Mapping Notes and Nodes in Networks
Exploring potential relationships in biographical data and cultural networks in the creative industry in Amsterdam and Rome in the Early Modern Period.
Leonor Álvarez Francés; Pim van Bree, Geert Kessels, Charles van den Heuvel
Here we report on the first outcomes of the private-public project Mapping Notes and Nodes in Networks, funded by the Dutch Netherlands Academy of Arts and Sciences (KNAW), in which Leonor Álvarez Francés as an embedded researcher experimented with Pim van Bree and Geert Kessels of LAB1100 for nine months for one day per week with the software NODEGOAT to create multi-layered networks of actors and documents that are potential relevant for the history of the creative industry in Amsterdam and Rome in the Early Modern Period.
The project started with the integration of three complementary, but heterogeneous (meta)datasets: the full text searchable Biographical Reference Works of the Huygens Institute ING, ECARTICO, a comprehensive database compiled by Marten Jan Bok and Harm Nijboer of the University of Amsterdam that allows analysing and visualising data concerning painters, art consumers, art collectors, art dealers and others involved in the cultural industry of Amsterdam and the Low Countries in the Early Modern Period and finally HADRIANUS, a database of Dutch artists and scholars from the Middle Ages up the 20th Century that stayed in Rome developed by the Royal Netherlands Institute in Rome (KNIR). However, several researchers who heard of the initiative offered their own sets. 1 We embraced this rather arbitrary selection of sources to complement our three initial datasets for practical and theoretical reasons. First of all, this approach seems to reflect the way (digital) humanists assemble information on the basis of rather pragmatic criteria such as time, money and availability of data. If complete data-integration is impossible, a tool that on the basis of meta data enables to assess the likelihood that one combination might lead to better results than another, could at least support prioritizing the digitization program necessary for research. The second, theoretical argument is that the proposed incremental approach with changing perspectives on data in flux stands closer to hermeneutic methods. Such methods appeal to many humanities scholars who try to give sense to data from multiple perspectives in continuous processes of reinterpretation. For that reason we chose a couple of cases that demonstrate the multidimensional relationships from data about the cultural industry of Amsterdam and Rome from different perspectives. We will conclude with some plans for the future of the project.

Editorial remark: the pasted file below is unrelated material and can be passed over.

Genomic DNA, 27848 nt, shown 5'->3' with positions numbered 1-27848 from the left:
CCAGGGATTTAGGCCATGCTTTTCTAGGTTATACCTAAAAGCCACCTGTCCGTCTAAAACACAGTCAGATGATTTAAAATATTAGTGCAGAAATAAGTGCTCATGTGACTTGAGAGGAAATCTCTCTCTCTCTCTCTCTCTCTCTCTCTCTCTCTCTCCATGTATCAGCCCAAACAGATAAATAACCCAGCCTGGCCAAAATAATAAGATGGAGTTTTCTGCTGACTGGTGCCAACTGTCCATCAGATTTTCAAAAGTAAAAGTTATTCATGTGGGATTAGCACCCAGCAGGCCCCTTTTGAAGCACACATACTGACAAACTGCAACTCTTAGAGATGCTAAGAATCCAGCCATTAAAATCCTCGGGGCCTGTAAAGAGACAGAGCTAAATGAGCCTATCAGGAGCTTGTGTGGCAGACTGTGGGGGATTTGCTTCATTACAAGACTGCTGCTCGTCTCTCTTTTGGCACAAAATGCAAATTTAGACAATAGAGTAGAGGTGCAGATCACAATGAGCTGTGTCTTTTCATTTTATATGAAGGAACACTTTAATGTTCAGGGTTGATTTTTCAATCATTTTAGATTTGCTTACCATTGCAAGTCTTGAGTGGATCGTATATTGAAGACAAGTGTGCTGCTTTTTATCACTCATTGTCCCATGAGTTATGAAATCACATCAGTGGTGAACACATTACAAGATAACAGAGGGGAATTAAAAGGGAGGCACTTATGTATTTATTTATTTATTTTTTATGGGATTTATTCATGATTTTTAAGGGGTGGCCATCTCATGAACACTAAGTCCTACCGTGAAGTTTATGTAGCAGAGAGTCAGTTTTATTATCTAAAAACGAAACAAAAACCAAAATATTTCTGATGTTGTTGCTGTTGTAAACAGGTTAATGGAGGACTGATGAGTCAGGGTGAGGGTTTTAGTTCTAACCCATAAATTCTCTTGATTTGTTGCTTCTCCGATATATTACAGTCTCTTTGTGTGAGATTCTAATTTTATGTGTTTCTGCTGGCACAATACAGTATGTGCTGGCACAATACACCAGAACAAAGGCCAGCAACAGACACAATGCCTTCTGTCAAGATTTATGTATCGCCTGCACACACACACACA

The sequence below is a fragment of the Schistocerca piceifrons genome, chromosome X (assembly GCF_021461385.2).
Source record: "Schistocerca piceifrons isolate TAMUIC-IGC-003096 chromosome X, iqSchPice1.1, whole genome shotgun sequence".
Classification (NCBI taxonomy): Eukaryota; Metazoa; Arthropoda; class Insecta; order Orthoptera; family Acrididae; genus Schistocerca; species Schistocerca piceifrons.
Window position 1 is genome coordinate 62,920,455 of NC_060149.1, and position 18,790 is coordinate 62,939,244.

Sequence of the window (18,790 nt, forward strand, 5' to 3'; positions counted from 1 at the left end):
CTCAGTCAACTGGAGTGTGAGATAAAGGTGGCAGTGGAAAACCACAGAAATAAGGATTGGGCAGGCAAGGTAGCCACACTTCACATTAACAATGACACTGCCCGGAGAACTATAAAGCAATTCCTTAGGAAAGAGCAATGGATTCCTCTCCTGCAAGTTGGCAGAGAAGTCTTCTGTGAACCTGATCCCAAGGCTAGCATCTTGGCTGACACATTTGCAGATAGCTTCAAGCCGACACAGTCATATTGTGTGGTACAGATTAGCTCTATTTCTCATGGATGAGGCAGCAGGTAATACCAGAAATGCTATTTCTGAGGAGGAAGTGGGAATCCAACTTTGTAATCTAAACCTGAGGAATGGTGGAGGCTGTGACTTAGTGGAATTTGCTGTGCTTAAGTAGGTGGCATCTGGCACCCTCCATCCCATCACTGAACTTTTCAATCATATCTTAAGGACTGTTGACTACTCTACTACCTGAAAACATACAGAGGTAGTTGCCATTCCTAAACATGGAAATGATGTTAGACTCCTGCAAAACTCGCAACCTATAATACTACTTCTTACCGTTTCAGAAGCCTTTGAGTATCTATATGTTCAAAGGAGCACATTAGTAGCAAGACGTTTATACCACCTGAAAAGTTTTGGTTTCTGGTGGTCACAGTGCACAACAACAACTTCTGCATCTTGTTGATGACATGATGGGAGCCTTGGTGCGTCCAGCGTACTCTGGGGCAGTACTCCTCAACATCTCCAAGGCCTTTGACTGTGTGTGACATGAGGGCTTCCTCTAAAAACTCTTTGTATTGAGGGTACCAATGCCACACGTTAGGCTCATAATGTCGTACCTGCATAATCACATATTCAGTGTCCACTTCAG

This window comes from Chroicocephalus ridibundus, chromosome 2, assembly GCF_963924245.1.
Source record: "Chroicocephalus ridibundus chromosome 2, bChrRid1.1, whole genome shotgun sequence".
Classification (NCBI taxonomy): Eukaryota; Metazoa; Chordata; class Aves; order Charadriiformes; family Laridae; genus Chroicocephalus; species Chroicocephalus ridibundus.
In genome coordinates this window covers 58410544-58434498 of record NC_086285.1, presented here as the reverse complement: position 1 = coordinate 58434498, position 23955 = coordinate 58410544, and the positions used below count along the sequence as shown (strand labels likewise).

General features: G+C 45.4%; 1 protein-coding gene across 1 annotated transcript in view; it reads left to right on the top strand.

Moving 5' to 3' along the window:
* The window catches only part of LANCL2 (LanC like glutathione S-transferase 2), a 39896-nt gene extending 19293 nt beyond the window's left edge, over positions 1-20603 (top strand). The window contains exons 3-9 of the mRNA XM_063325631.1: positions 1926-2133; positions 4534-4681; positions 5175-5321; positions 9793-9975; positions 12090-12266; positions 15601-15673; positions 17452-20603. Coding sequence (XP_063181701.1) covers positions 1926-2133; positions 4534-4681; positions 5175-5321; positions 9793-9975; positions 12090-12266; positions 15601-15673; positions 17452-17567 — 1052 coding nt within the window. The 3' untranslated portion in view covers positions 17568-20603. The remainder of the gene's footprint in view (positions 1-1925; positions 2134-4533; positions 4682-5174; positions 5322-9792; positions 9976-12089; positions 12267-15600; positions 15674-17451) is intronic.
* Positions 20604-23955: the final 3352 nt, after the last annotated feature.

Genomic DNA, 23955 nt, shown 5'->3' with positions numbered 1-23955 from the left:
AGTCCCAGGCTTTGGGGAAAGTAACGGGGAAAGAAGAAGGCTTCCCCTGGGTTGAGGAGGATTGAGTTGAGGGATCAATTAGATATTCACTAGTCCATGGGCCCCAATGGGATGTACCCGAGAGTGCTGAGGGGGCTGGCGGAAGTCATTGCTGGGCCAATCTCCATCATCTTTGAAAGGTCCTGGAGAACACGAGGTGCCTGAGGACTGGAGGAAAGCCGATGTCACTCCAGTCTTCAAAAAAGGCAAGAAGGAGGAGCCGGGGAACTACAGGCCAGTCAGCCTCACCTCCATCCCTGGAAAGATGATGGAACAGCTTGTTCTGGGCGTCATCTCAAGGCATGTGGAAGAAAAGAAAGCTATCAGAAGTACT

Charles van den Heuvel was main applicant and p.i. of the Mapping Notes and Nodes project. Leonor Álvarez Francés was coordinator and embedded researcher and Pim van Bree and Geert Kessels (LAB1100) developed Nodegoat. The presenters are indebted for the expertise and data of Marten-Jan Bok and Harm Nijboer (University of Amsterdam-Ecartico), Marieke van den Doel and Arthur Westeijn (KNIR-Hadrianus), Susanna de Beer (Leiden University), Hans Brandhorst and Etienne Postumus (Mnemosyne-Iconclass), Arjen de Koomen (UvA) and Frits Scholten (Rijksmuseum; VU Amsterdam) for Sculptors on the Move, Sebastiaan Derks and Ronald Sluijter (Huygens ING-Biographical Reference Works), Alette Fleischer (Corvinus and Bentvueghels), Erin Downey (Temple University Philadelphia: Patronage Guistiniani and Bentveughels) and last, but not least Ingeborg van Vugt (Leiden University: correspondence networks of Cosimo III and academies) and Simone Wegman (Leiden University, Corvinus and Bentvueghels) who worked as internees on this project.